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Eleven Themes for the New Global Economy, Part 1

BLACKPOOL, UNITED KINGDOM - MAY 02: Card shuffling is taught at Blackpool’s Fylde College Gaming School on May 2nd, 2006, Blackpool, England. Blackpool and The Fylde College has become the first educational establishment in Britain to offer training and qualifications in gaming. The gaming academy came into existence after changes in the UK gaming laws and created a skills gap in the industry. Students are trained in every aspect in a casino form running card tables to servicing slot machines. (Photo by Christopher Furlong/Getty Images)
BLACKPOOL, UNITED KINGDOM - MAY 02: Card shuffling is taught at Blackpool’s Fylde College Gaming School on May 2nd, 2006, Blackpool, England. Blackpool and The Fylde College has become the first educational establishment in Britain to offer training and qualifications in gaming. The gaming academy came into existence after changes in the UK gaming laws and created a skills gap in the industry. Students are trained in every aspect in a casino form running card tables to servicing slot machines. (Photo by Christopher Furlong/Getty Images) (Photographer: Christopher Furlong/Getty Images Europe)

Covid-19, global supply-chain disruptions, frictions in reopening economies worldwide and now Russia’s invasion of Ukraine are spawning many winners and losers in economies, financial markets and political structures. Six of them are driven by transfers of incomes and assets. Five more are fundamentally the result of repricing goods and assets that I’ll cover in a separate column. Changes sired by either of these forces have further significant consequences.

I define globalization as the use of Western technology to produce goods in cheaper production sites that are then exported to rich countries in North America and Europe. In modern times, production using low-cost but disciplined labor started in China in the late 1970s and then spread to other Asian lands such as Vietnam. Globalization decimated high-paying manufacturing jobs, which plunged from 19.6 million in the U.S. in 1979 to 12.6 million last month. That spawned political movements on the far right and extreme left with significant results, including Donald Trump’s election victory in 2016. With the exodus of manufacturing jobs went private sector unionization, which collapsed from 24% of payrolls in 1973 to 6.1% more recently.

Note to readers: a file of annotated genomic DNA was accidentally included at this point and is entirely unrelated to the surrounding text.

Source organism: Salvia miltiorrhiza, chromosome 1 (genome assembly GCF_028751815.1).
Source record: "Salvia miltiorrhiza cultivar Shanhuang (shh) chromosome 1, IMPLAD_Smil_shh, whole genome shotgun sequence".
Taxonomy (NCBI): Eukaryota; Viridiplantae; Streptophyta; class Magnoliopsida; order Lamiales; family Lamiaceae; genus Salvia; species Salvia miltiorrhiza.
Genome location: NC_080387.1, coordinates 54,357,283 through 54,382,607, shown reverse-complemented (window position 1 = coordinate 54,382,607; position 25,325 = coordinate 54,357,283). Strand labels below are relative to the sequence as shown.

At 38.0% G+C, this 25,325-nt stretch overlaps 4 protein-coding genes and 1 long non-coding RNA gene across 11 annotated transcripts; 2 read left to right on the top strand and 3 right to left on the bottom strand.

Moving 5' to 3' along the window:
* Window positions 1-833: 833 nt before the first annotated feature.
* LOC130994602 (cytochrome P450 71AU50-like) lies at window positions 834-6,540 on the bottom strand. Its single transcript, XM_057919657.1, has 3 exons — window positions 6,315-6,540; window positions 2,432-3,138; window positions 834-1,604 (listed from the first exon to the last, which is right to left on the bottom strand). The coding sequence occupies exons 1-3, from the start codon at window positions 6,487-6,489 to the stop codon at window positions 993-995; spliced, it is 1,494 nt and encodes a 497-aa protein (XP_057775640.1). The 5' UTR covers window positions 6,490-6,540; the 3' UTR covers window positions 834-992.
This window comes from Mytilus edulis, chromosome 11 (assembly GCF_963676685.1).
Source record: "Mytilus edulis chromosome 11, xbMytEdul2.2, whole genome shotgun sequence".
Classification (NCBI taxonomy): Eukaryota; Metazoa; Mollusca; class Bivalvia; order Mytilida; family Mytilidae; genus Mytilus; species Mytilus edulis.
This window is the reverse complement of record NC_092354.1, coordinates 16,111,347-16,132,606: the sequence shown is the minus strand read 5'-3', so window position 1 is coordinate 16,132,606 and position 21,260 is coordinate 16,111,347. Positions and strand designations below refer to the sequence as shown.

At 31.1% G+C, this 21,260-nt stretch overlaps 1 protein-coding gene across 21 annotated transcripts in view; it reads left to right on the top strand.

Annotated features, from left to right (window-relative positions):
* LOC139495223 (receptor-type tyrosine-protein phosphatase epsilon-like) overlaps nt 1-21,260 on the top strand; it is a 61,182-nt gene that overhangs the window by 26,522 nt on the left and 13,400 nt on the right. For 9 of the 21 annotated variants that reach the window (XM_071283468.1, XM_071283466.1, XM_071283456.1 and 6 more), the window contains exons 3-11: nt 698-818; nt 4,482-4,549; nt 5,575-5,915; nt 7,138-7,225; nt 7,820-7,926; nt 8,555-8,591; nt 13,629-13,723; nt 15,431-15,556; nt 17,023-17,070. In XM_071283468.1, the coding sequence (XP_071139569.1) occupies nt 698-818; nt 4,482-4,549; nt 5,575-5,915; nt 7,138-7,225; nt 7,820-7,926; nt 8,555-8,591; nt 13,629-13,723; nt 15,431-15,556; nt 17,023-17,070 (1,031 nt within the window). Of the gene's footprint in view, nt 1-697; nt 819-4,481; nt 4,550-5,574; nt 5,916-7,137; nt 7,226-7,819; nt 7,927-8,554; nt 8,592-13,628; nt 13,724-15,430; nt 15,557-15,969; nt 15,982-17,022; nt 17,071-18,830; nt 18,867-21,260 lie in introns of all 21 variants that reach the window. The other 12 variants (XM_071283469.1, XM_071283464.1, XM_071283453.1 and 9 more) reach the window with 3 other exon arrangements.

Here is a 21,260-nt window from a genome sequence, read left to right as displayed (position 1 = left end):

1. Globalization encouraged extensive but complicated international supply chains designed to minimize costs. Semiconductors can be produced in Taiwan, then sent to Malaysia for further assembly and on to China for final production of consumer goods that are exported to the West. The pandemic and Russia’s invasion of Ukraine have disrupted these supply chains. They won’t disappear as long as there are significant differences in production costs in various countries but are being shortened and shifting to closer countries such as Mexico. The domestic response is more labor-saving automation.

Winners include Mexico, hardware and software automation and employment, and losers are manufacturing jobs and labor unions in the West.

2. The war in Ukraine amplified the jump in fossil fuel prices that was already underway as a result of the pandemic and the reluctance of OPEC+ to raise crude oil output substantially. Also, President Joe Biden pledged to eliminate fossil fuels before alternative renewable energy sources can replace them. The U.S. is a net exporter of energy except for safe sources from Canada and Mexico, but with Russia supplying 40% of European natural gas and war-related sanctions, replacement demand from the U.S. and other sources like Qatar has leaped.

The jump in gasoline prices is so noticeable by consumers that Biden has been forced to release oil from the Strategic Petroleum Reserve. He’ll probably also need to aid American frackers, and while major oil companies are emphasizing their green credentials, smaller producers are stepping into the breach. Also, oil refiners may do well as their margins — the difference between the cost of crude and the selling prices of refined products—rise. In addition, they may pick up some of the government cuts in gasoline taxes.

The jump in fossil fuel prices has renewed interest in uranium production and nuclear reactors. Prices of uranium oxide and uranium miner stocks have leaped as Washington considers a bar on uranium imports from Russia. Belgium recently postponed its nuclear energy phase-out by 10 years. France announced plans in February to construct six new reactors and British Prime Minister Boris Johnson is pushing his country’s nuclear plans.

Other winners include OPEC and producers and transporters of liquefied natural gas, but Asian consumers lose as LNG is diverted to Europe. High energy prices rob consumers of purchasing power. Wind, solar and other renewable energy equipment-makers and producers may be eclipsed at least temporarily in favor of quicker availability of fossil fuels, including coal.

3. Inflation is a time-honored method of transferring purchasing power and assets. The recent widespread rise leap in prices due to the pandemic, supply-chain disruptions, frictions in reopening the economy and the war in Ukraine is no doubt temporary. Asian economies are big producers but small consumers, with consumer spending in China accounting for 38% of GDP, compared with 68% in the U.S. So, their saving glut and the global surplus of supply versus demand is highly deflationary.